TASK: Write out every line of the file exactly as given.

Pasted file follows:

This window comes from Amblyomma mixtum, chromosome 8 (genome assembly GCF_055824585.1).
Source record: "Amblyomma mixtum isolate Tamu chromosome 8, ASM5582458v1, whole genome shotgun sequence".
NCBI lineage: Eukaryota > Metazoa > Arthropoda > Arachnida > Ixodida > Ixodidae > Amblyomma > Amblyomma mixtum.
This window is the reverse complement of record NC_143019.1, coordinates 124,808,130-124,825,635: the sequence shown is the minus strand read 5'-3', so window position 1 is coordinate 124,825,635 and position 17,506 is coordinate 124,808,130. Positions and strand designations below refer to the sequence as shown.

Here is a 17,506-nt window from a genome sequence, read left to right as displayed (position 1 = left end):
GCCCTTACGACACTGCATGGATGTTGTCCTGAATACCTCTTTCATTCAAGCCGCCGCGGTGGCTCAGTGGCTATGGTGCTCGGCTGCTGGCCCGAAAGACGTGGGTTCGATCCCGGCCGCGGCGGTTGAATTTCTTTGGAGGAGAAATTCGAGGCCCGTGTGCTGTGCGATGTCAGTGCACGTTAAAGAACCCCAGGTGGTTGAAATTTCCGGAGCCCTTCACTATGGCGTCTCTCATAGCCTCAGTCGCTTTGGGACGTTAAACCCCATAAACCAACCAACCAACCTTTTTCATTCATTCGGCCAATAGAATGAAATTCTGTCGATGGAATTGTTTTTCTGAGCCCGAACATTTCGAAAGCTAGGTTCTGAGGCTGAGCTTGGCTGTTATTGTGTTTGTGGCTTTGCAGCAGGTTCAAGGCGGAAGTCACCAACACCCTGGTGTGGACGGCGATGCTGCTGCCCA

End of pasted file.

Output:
This window comes from Amblyomma mixtum, chromosome 8 (genome assembly GCF_055824585.1).
Source record: "Amblyomma mixtum isolate Tamu chromosome 8, ASM5582458v1, whole genome shotgun sequence".
NCBI lineage: Eukaryota > Metazoa > Arthropoda > Arachnida > Ixodida > Ixodidae > Amblyomma > Amblyomma mixtum.
This window is the reverse complement of record NC_143019.1, coordinates 124,808,130-124,825,635: the sequence shown is the minus strand read 5'-3', so window position 1 is coordinate 124,825,635 and position 17,506 is coordinate 124,808,130. Positions and strand designations below refer to the sequence as shown.

Here is a 17,506-nt window from a genome sequence, read left to right as displayed (position 1 = left end):
GCCCTTACGACACTGCATGGATGTTGTCCTGAATACCTCTTTCATTCAAGCCGCCGCGGTGGCTCAGTGGCTATGGTGCTCGGCTGCTGGCCCGAAAGACGTGGGTTCGATCCCGGCCGCGGCGGTTGAATTTCTTTGGAGGAGAAATTCGAGGCCCGTGTGCTGTGCGATGTCAGTGCACGTTAAAGAACCCCAGGTGGTTGAAATTTCCGGAGCCCTTCACTATGGCGTCTCTCATAGCCTCAGTCGCTTTGGGACGTTAAACCCCATAAACCAACCAACCAACCTTTTTCATTCATTCGGCCAATAGAATGAAATTCTGTCGATGGAATTGTTTTTCTGAGCCCGAACATTTCGAAAGCTAGGTTCTGAGGCTGAGCTTGGCTGTTATTGTGTTTGTGGCTTTGCAGCAGGTTCAAGGCGGAAGTCACCAACACCCTGGTGTGGACGGCGATGCTGCTGCCCA